I have excerpted these three brand problems from thirty-five problems that I list in my Brand Aid book. Here are problems twenty-two through twenty-four from that book:
Problem 22. Following challengers because it’s easier and produces more immediate results, rather than creating new ways to meet consumer needs
Analysis. If you are the market leader, this is an easy trap to fall into. If you are ahead, just match the competition to stay ahead—that way they can never catch up. That is a fairly common sailboat-racing tactic. The problem with this strategy is that you begin to play by your competitor’s rules. It is easier to win at your own game than at someone else’s. It may be a more natural reaction to match competitive moves, but as you are doing that, you are distracted from doing what you do best—playing your own game. And, remember, other competitors that are playing by different rules may not be far behind.
Problem 23. Not applying the latest product and service innovations to your flagship brand because it is getting too old and stodgy (a self-fulfilling prophecy)
Analysis. It is a tragedy to walk away from a brand you have invested in— and that might be investment of millions of dollars, over time. It is better to reposition, revitalize, and extend an aging brand than to ignore it. You should carefully monitor consumer opinion to ensure the brand is perceived as relevant and vital. Also, track the brand’s consumers to make sure they are not a shrinking or aging group. Often, new subbrands can make the parent brand more relevant to new consumer segments.
Problem 24. No central control of the brand portfolio (so that each brand team is free to apply the best differentiating features of one brand to each of the others in the portfolio).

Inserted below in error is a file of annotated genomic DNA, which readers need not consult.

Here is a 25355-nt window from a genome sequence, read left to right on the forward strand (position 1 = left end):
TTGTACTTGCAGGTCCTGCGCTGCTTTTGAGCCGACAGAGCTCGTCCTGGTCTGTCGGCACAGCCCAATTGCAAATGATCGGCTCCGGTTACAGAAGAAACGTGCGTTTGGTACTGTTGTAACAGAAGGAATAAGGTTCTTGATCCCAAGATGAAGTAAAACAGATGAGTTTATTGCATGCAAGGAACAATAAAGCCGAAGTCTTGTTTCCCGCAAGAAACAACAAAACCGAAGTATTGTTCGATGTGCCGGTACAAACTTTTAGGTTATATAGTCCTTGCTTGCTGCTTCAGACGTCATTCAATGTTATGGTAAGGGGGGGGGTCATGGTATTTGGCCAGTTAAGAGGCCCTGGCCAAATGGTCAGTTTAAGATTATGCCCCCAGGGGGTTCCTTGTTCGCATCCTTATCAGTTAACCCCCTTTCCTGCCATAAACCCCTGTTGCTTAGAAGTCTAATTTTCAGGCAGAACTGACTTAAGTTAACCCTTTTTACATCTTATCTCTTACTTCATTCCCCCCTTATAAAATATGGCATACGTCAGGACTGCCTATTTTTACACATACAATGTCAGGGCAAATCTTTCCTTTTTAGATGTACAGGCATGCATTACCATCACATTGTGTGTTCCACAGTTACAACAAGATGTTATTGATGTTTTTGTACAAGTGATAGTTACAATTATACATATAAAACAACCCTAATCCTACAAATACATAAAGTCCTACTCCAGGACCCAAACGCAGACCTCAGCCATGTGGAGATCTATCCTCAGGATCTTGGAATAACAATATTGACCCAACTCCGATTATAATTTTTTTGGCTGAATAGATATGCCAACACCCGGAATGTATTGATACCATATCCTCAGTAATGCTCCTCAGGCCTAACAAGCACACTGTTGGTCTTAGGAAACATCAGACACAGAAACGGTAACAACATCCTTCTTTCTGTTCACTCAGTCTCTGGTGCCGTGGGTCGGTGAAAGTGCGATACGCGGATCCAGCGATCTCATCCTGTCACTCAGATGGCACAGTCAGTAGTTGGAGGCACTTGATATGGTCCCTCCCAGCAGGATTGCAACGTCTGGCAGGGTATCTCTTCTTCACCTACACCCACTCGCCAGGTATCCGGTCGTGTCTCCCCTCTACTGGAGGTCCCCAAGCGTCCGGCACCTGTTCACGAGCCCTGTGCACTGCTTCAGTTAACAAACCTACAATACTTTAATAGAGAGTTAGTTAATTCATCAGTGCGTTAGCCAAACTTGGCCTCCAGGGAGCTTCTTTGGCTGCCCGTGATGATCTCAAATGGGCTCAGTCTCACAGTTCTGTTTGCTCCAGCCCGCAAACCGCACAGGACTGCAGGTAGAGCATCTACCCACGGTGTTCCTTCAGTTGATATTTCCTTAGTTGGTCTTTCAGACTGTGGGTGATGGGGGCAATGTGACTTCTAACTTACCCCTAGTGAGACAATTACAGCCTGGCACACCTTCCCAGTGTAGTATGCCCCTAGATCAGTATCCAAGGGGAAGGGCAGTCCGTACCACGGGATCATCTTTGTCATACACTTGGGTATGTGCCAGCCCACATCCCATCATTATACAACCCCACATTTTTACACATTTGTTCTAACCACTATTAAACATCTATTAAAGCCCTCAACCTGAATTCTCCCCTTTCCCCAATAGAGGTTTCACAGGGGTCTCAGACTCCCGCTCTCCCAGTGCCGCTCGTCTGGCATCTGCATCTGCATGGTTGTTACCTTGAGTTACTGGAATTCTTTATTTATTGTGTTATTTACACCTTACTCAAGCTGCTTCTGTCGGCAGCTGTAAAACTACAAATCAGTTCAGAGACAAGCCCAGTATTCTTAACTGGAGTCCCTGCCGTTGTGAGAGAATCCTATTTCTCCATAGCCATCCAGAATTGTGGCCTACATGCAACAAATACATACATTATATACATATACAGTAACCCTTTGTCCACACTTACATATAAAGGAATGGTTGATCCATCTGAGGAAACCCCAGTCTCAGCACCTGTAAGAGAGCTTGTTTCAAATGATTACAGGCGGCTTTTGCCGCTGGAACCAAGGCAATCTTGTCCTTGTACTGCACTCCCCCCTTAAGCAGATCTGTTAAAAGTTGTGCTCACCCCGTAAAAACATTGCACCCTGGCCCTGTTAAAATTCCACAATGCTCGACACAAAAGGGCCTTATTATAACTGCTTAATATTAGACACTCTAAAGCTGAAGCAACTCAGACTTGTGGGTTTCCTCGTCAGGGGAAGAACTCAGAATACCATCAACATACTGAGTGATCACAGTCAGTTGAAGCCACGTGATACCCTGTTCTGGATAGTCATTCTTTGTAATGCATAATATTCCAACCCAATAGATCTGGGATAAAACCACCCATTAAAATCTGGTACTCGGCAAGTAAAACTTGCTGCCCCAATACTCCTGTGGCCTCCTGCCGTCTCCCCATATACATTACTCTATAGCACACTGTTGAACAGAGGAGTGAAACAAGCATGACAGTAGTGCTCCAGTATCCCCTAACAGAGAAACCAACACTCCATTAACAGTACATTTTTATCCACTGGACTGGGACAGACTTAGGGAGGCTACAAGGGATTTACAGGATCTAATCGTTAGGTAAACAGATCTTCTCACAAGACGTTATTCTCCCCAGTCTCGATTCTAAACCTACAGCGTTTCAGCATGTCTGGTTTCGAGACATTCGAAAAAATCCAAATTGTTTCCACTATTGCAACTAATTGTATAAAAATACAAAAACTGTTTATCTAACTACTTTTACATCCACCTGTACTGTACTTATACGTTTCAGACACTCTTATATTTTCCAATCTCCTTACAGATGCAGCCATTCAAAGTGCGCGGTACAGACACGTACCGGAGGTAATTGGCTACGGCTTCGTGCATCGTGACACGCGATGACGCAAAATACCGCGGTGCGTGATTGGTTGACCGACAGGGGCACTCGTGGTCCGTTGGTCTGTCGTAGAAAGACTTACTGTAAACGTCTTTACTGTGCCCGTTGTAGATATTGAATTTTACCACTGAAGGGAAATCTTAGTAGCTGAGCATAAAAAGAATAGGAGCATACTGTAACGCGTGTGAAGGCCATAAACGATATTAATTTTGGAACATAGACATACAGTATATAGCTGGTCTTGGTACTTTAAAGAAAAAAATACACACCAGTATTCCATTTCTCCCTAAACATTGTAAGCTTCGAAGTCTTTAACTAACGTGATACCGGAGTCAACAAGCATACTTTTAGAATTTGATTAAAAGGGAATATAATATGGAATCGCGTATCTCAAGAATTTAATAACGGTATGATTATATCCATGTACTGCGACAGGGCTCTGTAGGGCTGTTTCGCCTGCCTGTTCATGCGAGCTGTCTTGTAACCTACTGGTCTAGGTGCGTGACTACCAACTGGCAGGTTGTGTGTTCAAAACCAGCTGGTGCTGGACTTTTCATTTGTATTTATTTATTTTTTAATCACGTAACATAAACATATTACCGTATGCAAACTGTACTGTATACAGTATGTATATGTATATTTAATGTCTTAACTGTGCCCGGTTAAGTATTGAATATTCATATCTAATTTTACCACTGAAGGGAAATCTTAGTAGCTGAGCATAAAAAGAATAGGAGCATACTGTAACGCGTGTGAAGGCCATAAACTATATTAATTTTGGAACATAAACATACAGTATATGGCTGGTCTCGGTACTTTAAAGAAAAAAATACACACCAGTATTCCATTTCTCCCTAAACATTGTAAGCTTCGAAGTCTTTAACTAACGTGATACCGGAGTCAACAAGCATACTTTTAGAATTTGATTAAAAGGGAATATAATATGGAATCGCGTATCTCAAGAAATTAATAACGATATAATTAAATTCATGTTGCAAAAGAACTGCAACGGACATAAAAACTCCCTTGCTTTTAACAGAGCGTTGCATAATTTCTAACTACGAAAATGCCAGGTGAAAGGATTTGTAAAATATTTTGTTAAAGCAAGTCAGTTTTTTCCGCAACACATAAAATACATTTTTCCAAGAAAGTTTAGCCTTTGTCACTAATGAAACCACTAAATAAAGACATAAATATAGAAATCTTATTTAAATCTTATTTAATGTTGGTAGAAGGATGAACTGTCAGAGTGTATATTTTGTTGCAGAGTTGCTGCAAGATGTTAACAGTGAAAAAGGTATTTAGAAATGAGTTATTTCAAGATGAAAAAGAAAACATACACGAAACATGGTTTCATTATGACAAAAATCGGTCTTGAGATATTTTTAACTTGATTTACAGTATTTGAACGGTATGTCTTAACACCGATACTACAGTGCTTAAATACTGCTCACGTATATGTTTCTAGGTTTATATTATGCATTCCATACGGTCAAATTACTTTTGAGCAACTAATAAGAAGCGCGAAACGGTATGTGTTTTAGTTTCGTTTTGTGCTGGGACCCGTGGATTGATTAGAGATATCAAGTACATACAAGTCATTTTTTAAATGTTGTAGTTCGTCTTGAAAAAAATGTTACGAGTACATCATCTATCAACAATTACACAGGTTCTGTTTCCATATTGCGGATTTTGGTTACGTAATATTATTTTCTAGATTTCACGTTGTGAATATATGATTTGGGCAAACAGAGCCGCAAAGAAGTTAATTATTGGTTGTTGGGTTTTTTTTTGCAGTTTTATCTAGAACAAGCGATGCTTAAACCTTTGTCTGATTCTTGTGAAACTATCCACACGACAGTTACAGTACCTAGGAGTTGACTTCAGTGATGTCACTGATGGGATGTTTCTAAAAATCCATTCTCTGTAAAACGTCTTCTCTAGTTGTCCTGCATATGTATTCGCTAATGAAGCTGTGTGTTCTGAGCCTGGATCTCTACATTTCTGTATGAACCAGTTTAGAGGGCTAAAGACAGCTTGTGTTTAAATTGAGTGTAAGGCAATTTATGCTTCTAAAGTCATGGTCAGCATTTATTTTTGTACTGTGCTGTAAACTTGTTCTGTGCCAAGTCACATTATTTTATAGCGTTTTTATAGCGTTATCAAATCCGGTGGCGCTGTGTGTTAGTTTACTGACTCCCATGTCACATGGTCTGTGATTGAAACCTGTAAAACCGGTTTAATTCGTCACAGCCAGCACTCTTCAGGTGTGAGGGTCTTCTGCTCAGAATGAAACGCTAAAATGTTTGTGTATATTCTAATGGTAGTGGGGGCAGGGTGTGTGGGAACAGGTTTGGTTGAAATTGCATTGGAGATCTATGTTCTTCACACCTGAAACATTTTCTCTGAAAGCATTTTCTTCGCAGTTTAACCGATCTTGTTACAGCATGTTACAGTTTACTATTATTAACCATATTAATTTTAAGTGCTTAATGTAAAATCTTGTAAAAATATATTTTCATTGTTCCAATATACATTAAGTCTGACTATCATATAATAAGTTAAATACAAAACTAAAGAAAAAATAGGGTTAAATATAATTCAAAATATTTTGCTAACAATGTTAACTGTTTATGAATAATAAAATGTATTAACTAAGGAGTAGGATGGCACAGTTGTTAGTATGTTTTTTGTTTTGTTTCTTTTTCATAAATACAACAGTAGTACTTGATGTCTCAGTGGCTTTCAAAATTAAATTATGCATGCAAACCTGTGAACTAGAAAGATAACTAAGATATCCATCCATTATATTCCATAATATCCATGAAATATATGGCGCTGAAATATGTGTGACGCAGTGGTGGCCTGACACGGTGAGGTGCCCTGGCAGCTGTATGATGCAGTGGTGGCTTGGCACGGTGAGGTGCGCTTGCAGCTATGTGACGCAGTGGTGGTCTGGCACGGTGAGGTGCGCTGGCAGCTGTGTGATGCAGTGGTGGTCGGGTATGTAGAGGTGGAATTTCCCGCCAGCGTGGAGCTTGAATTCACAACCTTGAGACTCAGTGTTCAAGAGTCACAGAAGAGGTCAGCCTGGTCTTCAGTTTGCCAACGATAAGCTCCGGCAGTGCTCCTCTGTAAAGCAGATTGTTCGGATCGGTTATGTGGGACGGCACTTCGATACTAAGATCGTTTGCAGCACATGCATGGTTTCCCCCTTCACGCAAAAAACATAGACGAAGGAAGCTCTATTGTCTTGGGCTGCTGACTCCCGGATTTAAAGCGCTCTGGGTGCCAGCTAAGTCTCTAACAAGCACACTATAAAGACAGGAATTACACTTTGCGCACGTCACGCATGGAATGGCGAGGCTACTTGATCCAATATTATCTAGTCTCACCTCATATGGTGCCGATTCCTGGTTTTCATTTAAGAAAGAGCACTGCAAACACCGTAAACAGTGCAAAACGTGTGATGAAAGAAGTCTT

Analysis. Certain attributes, features, and benefits should be off-limits to certain brands within your portfolio. When the business is organized and run by product category or channel of trade (as opposed to brand), there is more pressure to apply the best ideas to all brands regardless of each brand’s positioning or intended point of difference. If the business is organized by brand and most people understand brand concepts, this is less likely to happen. P&G might offer several different brands of detergent, but each has a distinct point of difference. One might make clothes whiter, one might work best in cold water, one might take out tough stains, one might be gentle on the clothes, yet another might be hypoallergenic, etc. Since P&G manages by brand, the company really understands that points of difference are central to a brand’s success, whereas somewhere else (for example, in a company organized around product development or run by engineers), people might feel more pressured to add the best features they come up with to all their products. A highly placed brand management group or council should have the authority to ensure that brand teams, product development teams, business units, divisions, and subsidiaries don’t blur the lines between your organization’s brands. This council should guard against a “silo” or short-term approach to the business.
Excerpted from Brand Aid, second edition. Copyright 2015 by Brad VanAuken.